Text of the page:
5.36 Low Testosterone Level is Linked to Type-2 Diabetes

5.37 Low Testosterone Compromises Endothelial Function

5.38 Diabetes and Testosterone Deficiency


Chapter 6. Asymmetric Dimethylarginine Impairs Nitric Oxide Bioavailability and Jeopardizes Cardio-Sexual Function

6.1 Introduction

6.2 Asymmetric Dimethylarginine Concentration is a Major Clue to Endothelial Viability

6.3 Asymmetric Dimethylarginine and Lipid Disorders

6.4 The Homocysteine–Asymmetric Dimethylarginine Link in Endothelial Dysfunction

6.5 Asymmetric Dimethylarginine and Hypertension

6.6 How Independent Is the Endothelium-Independent Vasodilation Pathway?

6.7 Endothelium-Derived Contracting Factor

6.8 Asymmetric Dimethylarginine in Type-2 Diabetes

6.9 Asymmetric Dimethylarginine and Erectile Dysfunction

6.10 The Asymmetric Dimethylarginine–L-Arginine Connection


Chapter 7. Arginine Supplementation in Cardiovascular Disorders

7.1 Introduction

7.2 Pharmacodynamics of L-arginine

7.3 Nitric Oxide-Dependent and -Independent Vascular Action of L-arginine

7.4 The 1992 Science “Molecule of the Year”

7.5 L-arginine—A Building Block of Protein

7.6 L-arginine Blood Cell Transport

7.7 Is Defective Transport a Possible Cause of Cardio-Sexual Impairment?

7.8 Endothelial Nitric Oxide from L-arginine—Nitric Oxide Synthase

7.9 L-arginine and Nitric Oxide Bioavailability in Aging

7.10 Cardio-Sexual Benefits of Oral L-arginine

7.11 The Arginine Paradox

7.12 Measuring Nitric Oxide Formation Directly after L-arginine Supplementation

7.13 L-arginine and Hypertension

7.14 Oral L-arginine Lowers Blood Pressure

7.15 Oral L-arginine Improves Damaged and Aging Endothelium

7.16 L-arginine, Insulin Resistance, and Type-2 Diabetes

7.17 Oxidative Stress and Metabolic Syndrome

7.18 Oral L-arginine Combats Atherosclerosis

7.19 Oral L-arginine and Heart Disease

7.20 Caveat


Chapter 8. Arginine and Arginine-Combinations in Treatment of Erectile Dysfunction

8.1 Introduction

8.2 Some Molecular Factors Affecting Nitric Oxide Biosynthesis

8.3 Vascular Erectile Dysfunction Cannot Be Caused by Insufficient L-Arginine

8.4 Supplements with L-Arginine in Treatment of Erectile Dysfunction

8.5 United States Government Supplements Regulations and Safety Information

8.6 L-Arginine Dietary Supplements to Support Erectile Vitality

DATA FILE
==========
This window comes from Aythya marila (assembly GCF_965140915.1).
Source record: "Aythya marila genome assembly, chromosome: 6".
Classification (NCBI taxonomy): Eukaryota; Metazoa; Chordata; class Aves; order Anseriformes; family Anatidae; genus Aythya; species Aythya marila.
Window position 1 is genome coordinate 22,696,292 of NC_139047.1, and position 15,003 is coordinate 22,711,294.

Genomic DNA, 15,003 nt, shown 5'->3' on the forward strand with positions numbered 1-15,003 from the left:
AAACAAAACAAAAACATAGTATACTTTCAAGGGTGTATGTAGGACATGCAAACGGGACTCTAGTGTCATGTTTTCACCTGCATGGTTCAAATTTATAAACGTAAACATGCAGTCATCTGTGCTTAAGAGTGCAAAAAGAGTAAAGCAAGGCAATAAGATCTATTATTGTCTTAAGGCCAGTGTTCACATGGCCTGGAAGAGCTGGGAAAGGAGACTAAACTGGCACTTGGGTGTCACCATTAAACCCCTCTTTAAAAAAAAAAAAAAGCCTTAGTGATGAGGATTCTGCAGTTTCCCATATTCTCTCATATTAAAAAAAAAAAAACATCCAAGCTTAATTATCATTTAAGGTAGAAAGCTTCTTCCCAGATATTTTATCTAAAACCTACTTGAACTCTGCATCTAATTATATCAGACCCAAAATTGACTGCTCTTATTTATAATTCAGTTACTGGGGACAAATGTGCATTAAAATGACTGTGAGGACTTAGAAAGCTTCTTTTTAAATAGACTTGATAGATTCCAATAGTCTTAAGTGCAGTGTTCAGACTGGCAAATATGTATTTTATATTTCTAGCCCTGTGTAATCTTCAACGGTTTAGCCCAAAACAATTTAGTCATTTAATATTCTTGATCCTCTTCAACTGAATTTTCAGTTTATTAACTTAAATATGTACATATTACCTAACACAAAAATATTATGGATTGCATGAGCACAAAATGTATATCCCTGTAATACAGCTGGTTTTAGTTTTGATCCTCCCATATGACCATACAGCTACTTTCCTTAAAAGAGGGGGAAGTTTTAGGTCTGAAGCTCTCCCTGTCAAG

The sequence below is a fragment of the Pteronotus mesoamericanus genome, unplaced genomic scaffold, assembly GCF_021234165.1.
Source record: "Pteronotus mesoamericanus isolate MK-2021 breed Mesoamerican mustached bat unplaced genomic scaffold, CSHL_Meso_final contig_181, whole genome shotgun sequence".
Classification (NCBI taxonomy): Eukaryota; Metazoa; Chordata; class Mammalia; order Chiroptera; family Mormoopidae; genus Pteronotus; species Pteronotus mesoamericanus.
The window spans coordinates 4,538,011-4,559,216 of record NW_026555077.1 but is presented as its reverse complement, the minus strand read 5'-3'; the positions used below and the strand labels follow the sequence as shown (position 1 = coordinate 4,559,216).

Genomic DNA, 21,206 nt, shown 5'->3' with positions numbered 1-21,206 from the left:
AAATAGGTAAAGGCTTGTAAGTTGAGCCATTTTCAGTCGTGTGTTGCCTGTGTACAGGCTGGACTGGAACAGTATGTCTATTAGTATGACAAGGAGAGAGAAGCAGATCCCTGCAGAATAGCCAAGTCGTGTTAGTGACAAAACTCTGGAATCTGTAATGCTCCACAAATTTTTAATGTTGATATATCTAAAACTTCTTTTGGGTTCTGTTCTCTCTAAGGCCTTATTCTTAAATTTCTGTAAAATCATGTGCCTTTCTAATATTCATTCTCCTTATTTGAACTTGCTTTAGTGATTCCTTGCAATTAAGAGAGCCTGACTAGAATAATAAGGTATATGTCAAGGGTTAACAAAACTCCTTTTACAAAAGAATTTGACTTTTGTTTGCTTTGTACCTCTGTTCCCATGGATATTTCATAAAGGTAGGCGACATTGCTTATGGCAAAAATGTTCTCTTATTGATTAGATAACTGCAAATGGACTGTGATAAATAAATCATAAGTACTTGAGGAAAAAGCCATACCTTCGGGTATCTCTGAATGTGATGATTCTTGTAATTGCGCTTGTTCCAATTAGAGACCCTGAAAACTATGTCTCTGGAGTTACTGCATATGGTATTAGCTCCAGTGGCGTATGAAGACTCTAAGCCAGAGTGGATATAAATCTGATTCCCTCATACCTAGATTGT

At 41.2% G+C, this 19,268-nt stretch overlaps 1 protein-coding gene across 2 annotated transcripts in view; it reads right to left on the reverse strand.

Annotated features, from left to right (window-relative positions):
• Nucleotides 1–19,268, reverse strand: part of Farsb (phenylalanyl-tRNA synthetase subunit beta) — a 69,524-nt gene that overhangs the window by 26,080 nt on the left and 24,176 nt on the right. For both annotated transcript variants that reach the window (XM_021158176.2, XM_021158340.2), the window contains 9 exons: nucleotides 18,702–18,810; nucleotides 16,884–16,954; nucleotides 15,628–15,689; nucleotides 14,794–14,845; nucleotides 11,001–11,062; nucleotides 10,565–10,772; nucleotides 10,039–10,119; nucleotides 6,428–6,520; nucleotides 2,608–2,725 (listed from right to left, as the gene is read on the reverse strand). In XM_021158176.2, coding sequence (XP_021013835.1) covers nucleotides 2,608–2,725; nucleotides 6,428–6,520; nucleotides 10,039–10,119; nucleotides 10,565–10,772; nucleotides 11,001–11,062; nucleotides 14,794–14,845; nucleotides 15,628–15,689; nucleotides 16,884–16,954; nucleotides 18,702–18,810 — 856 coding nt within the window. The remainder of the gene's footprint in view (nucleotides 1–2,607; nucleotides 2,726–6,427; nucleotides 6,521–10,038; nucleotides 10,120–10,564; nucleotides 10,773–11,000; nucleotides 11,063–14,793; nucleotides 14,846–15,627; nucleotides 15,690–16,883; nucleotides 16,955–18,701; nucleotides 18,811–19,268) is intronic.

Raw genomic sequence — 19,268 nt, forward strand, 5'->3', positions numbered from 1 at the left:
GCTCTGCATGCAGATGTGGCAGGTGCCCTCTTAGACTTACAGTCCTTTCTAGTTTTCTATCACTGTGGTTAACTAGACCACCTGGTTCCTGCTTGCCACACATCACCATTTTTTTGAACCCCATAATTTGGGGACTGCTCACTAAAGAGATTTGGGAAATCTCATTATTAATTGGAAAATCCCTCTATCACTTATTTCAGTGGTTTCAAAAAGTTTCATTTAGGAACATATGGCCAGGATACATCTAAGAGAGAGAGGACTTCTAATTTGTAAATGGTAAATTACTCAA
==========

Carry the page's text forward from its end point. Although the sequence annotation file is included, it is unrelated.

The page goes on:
8.7 L-Arginine Supplementation in a Fruit Bar

8.8 L-Citrulline—Supplementation Raises L-Arginine Levels

8.9 L-Arginine Oral Supplements—Nutraceutical Approach to Support Erectile Function

8.10 L-Arginine and Yohimbe/Yohimbine

8.11 Cautionary Note

8.12 L-Arginine and Pycnogenol®

8.13 Caveat: Mayo Clinic Cautions



Chapter 9. The Polyphenolic Antioxidant Resveratrol, the Carotinoid Lycopene, and the Proanthocyanidin Pycnogenol

9.1 Introduction

9.2 Resveratrol

9.3 Lycopene

9.4 Pycnogenol


Chapter 10. Selected Micronutrients and the Metabolic Basis for Their Support of Endothelial Health and Erectile Function

10.1 Introduction

10.2 Chromium Reduces Insulin Resistance in Type-2 Diabetes

10.3 Cinnamon—Clinical and Research Data on Benefits in Type-2 Diabetes

10.4 The Homocysteine, Atherosclerosis, and Vitamin Conundrum

10.5 Niacin (Vitamin B3)




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© Academic Press 2014
6th March 2014
Academic Press
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About the Author

Robert Fried

Dr. Robert Fried is Emeritus Professor, Doctoral Faculty, Behavioral Neuroscience, City University of New York (CUNY), New York, NY. Member American Physiology Society (APS) (Cardiovascular and Respiration division). Formerly, Director of the Rehabilitation Research Institute (RRI), International Center for the Disabled (ICD), New York, NY. Diplomate in Behavioral Medicine, International Academy of Behavioral Medicine, Counseling and Psychotherapy (IABMCP). Fellow, New York Academy of Sciences (NYAS). 1953 - 1956, US Army Signal Corps. Korean Military Advisory Group (KMAG), Seoul, Korea. Hon. Discharge, 1956.

Affiliations and Expertise

Emeritus professor, Doctoral Faculty, Behavioral Neuroscience, City University of New York (CUNY), New York, NY, USA